The cover would end up reaching number two on the Billboard Hot 100. This remains Pearl Jam's highest position on theBillboard Hot 100. It peaked at number four on the Top 40 Mainstream. The song peaked at number five on the BillboardMainstream Rock Tracks chart and number two on the Billboard Modern Rock Tracks chart. The "Last Kiss" single has been certified gold by the RIAA.
Outside the United States, the single was released commercially in Australia, Austria, Japan, Mexico, South Africa, and the United Kingdom. In Canada, the song reached the top ten on the Canadian Singles Chart and became the band's highest charted song in Canada, and later it charted on the Canadian Rock Top 30 chart where it reached number four and stayed there for two weeks. "Last Kiss" also reached number 22 on the Canadian Year End Rock Top 50. "Last Kiss" reached the top 50 in the UK. "Last Kiss" peaked at number one on the Australian Singles Chart. It reached the top 80 in the Netherlands and was a moderate top 20 success in New Zealand.
Christopher John Farley of Time stated, "It's a spare, morose song with Vedder's voice warbling lovelorn over a straight-ahead drum beat. Going back to basics has put Pearl Jam back on top." Regarding the cover, guitarist Stone Gossardsaid, "You can try album after album to write a hit and spend months getting drum sounds and rewriting lyrics, or you can go to a used record store and pick out a single and fall in love with it." Pearl Jam included "Last Kiss" on the 2003 B-sides and rarities album, Lost Dogs, and on the 2004 greatest hits album, rearviewmirror (Greatest Hits 1991–2003).
Pearl Jam first performed its cover of "Last Kiss" live at the band's May 7, 1998, concert in Seattle, Washington at ARO.space. Live performances by Pearl Jam of "Last Kiss" can be found on various official bootlegs and the Live at the Gorge 05/06 box set.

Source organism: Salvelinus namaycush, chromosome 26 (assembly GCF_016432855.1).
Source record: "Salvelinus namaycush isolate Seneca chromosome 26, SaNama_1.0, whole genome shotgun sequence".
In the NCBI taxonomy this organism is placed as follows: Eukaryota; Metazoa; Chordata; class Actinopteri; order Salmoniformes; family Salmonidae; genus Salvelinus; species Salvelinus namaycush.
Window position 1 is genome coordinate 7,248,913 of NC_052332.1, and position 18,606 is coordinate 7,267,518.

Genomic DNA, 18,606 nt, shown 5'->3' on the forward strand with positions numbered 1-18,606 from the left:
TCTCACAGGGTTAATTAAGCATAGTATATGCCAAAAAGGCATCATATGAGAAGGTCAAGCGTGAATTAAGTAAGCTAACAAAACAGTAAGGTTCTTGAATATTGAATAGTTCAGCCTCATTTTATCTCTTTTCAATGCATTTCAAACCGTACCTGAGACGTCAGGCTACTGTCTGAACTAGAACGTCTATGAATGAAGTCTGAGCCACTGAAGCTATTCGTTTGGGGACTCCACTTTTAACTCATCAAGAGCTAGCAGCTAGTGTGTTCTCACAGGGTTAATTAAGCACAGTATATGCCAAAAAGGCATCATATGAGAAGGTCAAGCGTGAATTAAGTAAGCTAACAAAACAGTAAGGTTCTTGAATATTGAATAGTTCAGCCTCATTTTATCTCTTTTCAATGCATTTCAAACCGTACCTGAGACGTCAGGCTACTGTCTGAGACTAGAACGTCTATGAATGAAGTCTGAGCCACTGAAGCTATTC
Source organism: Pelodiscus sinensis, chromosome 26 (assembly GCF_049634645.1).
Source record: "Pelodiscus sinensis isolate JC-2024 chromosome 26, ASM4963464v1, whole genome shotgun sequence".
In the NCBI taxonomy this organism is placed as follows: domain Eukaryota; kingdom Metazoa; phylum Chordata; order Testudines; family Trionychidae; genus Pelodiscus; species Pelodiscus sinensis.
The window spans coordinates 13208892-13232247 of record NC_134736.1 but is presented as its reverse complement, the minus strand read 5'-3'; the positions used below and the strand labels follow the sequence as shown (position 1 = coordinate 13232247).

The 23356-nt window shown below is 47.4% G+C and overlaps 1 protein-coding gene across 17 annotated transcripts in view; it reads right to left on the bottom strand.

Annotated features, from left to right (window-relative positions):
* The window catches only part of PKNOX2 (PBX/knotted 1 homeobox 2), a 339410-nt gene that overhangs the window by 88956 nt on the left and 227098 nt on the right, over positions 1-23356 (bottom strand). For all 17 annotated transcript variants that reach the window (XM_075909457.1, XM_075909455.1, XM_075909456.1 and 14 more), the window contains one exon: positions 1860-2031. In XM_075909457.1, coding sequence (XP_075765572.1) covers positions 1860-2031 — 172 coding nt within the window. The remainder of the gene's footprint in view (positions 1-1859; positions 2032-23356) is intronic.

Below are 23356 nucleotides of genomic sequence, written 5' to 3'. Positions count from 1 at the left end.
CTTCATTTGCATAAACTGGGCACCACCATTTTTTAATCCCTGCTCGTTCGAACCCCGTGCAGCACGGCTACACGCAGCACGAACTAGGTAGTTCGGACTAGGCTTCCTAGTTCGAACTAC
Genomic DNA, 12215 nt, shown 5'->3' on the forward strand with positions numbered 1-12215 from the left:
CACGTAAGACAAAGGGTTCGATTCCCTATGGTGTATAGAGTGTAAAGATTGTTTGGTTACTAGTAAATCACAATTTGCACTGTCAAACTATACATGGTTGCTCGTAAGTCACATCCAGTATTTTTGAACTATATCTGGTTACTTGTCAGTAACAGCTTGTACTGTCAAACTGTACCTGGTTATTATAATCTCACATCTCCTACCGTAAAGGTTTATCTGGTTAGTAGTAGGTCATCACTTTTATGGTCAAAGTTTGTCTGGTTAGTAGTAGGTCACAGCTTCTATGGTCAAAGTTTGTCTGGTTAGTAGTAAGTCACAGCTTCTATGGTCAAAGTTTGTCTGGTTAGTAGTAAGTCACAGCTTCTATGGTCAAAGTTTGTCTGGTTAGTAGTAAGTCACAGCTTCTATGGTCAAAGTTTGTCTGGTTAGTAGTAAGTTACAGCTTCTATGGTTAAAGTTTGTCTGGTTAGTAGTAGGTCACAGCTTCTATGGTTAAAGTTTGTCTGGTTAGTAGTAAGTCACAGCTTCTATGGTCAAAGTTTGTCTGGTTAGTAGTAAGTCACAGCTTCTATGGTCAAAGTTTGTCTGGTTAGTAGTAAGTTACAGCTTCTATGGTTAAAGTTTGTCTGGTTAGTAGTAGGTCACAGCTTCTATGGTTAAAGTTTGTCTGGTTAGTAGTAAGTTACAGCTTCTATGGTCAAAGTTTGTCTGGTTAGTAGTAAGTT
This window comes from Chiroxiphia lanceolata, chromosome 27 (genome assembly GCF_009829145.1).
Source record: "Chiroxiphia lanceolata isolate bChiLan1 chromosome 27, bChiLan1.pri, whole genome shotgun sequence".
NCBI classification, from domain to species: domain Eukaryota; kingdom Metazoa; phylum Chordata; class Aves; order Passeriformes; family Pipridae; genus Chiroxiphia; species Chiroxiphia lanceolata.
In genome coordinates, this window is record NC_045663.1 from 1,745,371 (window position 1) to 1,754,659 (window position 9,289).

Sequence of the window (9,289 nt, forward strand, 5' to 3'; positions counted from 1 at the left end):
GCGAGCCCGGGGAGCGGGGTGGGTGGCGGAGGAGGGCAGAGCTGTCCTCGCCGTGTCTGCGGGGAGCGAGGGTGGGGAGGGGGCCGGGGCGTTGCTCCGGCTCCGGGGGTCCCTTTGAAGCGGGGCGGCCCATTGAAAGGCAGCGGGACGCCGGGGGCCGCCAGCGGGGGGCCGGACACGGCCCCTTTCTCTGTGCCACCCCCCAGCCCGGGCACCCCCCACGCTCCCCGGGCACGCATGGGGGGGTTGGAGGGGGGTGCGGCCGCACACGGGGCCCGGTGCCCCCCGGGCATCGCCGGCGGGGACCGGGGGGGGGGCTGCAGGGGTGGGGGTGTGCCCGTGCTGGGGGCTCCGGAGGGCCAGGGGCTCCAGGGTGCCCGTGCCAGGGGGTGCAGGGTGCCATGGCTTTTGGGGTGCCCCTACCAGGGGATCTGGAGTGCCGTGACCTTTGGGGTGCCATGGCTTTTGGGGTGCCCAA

- "Last Kiss" (Wayne Cochran) – 3:15
- "Soldier of Love (Lay Down Your Arms)" (Buzz Cason, Tony Moon) – 2:54
|Australian Singles Chart||1|
|Canadian RPMSingles Chart||1|
|Canadian RPM Rock/Alternative Chart||4|
|US Billboard Hot 100||2|
|US Modern Rock Tracks||2|
|US Top 40 Mainstream||4|
|US Adult Top 40||5|
|US Mainstream Rock Tracks||5|
|US Top 40 Tracks||6|
|US Top 40 Adult Recurrents||15|
|New Zealand Singles Chart||19|
|UK Singles Chart||42|
|Dutch Singles Chart||77|
|End of year chart (1999)||Position|
|U.S. Billboard Hot 100||23|
|Canadian RPM Singles Chart||23|
|Canadian RPM Rock Chart||22|
The song has a long tradition in Latin American popular music. The most popular version was recorded in 1965 for the mexican singer Polo, (ex-member of Los Apson) with the title of "El Último Beso" in Spanish, this spanish version has been covered by several bands: Los American's, Los Johnny Jets, Los 007, Los Doltons, theColombian singer Alci Acosta recorded a cover of "Last Kiss" that became a hit in his country.
Meadow Ryann covered this on her debut cover album, Wings.